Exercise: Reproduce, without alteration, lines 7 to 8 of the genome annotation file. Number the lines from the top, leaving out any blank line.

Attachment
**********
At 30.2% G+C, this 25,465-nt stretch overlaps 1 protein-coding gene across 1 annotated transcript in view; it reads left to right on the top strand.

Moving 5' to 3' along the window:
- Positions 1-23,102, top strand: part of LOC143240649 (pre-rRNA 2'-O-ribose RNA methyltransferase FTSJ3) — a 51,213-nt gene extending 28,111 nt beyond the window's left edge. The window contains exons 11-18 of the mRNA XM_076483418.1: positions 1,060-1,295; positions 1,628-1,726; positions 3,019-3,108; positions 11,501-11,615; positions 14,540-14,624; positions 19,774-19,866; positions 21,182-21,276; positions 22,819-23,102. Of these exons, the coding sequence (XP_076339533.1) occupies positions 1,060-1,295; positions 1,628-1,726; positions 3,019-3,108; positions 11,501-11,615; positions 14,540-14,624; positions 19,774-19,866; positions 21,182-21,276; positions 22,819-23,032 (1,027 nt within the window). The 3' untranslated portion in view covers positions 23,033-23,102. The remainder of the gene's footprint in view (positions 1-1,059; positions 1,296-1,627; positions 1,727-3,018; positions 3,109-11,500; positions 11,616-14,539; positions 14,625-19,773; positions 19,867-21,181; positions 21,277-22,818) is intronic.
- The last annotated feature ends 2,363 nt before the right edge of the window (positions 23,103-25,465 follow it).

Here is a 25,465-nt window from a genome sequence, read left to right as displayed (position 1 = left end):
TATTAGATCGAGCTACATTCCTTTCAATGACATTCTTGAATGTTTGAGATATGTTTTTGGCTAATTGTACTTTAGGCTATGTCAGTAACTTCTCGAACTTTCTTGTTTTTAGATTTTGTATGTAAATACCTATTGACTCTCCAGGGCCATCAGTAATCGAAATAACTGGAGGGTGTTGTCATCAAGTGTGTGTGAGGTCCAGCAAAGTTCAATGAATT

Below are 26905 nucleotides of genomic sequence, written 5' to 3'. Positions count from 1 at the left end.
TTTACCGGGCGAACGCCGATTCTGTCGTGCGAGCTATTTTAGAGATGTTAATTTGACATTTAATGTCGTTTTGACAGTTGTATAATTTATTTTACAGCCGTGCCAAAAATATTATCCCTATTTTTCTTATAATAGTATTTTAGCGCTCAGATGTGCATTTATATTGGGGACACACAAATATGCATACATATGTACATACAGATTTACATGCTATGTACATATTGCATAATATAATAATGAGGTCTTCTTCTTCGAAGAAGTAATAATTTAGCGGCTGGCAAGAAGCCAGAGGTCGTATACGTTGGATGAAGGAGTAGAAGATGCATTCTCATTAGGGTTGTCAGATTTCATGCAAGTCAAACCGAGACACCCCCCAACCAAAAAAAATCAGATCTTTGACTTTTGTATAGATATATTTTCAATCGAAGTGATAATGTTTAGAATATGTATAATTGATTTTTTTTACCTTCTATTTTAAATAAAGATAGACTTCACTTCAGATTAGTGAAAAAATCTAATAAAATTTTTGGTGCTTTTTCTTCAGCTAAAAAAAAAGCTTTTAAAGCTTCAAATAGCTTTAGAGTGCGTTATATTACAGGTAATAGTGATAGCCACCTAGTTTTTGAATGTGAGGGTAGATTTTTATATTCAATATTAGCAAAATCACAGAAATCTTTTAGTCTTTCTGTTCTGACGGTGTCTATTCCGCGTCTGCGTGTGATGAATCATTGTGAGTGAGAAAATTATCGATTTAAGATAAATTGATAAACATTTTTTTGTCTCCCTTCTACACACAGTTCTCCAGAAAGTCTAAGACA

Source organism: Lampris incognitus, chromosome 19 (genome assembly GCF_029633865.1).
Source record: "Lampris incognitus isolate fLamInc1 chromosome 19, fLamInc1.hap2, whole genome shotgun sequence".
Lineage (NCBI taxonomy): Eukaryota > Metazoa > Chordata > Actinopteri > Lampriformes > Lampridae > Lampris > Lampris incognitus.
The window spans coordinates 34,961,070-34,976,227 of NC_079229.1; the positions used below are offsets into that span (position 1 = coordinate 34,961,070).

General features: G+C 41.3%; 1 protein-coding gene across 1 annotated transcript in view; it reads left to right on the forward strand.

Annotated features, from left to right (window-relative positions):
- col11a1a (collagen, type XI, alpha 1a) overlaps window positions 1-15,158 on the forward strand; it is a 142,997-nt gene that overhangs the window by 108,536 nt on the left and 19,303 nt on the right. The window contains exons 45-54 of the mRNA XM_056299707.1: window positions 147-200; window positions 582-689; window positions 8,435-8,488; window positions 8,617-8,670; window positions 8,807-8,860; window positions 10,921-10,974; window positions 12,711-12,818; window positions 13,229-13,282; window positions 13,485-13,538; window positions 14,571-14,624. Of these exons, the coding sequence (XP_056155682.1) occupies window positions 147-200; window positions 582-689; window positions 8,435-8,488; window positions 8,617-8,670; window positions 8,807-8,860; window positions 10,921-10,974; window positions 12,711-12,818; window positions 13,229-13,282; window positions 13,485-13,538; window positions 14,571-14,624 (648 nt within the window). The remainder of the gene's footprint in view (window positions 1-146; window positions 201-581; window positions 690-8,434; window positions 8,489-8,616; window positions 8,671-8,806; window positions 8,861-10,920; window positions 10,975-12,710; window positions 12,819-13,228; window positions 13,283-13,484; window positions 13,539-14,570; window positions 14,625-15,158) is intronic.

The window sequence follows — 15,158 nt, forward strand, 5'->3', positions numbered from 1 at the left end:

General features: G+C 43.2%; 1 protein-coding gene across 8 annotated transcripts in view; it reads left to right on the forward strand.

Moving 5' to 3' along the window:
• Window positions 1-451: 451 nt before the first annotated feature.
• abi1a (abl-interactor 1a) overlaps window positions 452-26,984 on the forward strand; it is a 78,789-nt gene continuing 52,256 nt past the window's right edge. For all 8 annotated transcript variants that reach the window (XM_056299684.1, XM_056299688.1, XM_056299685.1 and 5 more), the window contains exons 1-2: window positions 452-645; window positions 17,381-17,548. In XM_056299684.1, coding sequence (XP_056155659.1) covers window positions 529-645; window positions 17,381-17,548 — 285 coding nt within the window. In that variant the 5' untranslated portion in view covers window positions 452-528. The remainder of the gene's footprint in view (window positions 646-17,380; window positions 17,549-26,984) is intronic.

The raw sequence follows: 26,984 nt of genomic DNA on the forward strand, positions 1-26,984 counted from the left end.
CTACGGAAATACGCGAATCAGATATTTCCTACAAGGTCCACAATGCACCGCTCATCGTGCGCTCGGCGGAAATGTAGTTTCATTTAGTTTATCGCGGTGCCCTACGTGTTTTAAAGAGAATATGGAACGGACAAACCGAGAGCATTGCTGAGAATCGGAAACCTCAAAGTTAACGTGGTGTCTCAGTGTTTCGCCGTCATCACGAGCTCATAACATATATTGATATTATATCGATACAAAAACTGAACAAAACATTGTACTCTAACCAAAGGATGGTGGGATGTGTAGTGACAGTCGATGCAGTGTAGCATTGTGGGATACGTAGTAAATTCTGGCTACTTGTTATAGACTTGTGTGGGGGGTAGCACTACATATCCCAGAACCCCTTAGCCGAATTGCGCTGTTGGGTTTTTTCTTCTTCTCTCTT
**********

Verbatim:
Below are 26905 nucleotides of genomic sequence, written 5' to 3'. Positions count from 1 at the left end.
TTTACCGGGCGAACGCCGATTCTGTCGTGCGAGCTATTTTAGAGATGTTAATTTGACATTTAATGTCGTTTTGACAGTTGTATAATTTATTTTACAGCCGTGCCAAAAATATTATCCCTATTTTTCTTATAATAGTATTTTAGCGCTCAGATGTGCATTTATATTGGGGACACACAAATATGCATACATATGTACATACAGATTTACATGCTATGTACATATTGCATAATATAATAATGAGGTCTTCTTCTTCGAAGAAGTAATAATTTAGCGGCTGGCAAGAAGCCAGAGGTCGTATACGTTGGATGAAGGAGTAGAAGATGCATTCTCATTAGGGTTGTCAGATTTCATGCAAGTCAAACCGAGACACCCCCCAACCAAAAAAAATCAGATCTTTGACTTTTGTATAGATATATTTTCAATCGAAGTGATAATGTTTAGAATATGTATAATTGATTTTTTTTACCTTCTATTTTAAATAAAGATAGACTTCACTTCAGATTAGTGAAAAAATCTAATAAAATTTTTGGTGCTTTTTCTTCAGCTAAAAAAAAAGCTTTTAAAGCTTCAAATAGCTTTAGAGTGCGTTATATTACAGGTAATAGTGATAGCCACCTAGTTTTTGAATGTGAGGGTAGATTTTTATATTCAATATTAGCAAAATCACAGAAATCTTTTAGTCTTTCTGTTCTGACGGTGTCTATTCCGCGTCTGCGTGTGATGAATCATTGTGAGTGAGAAAATTATCGATTTAAGATAAATTGATAAACATTTTTTTGTCTCCCTTCTACACACAGTTCTCCAGAAAGTCTAAGACA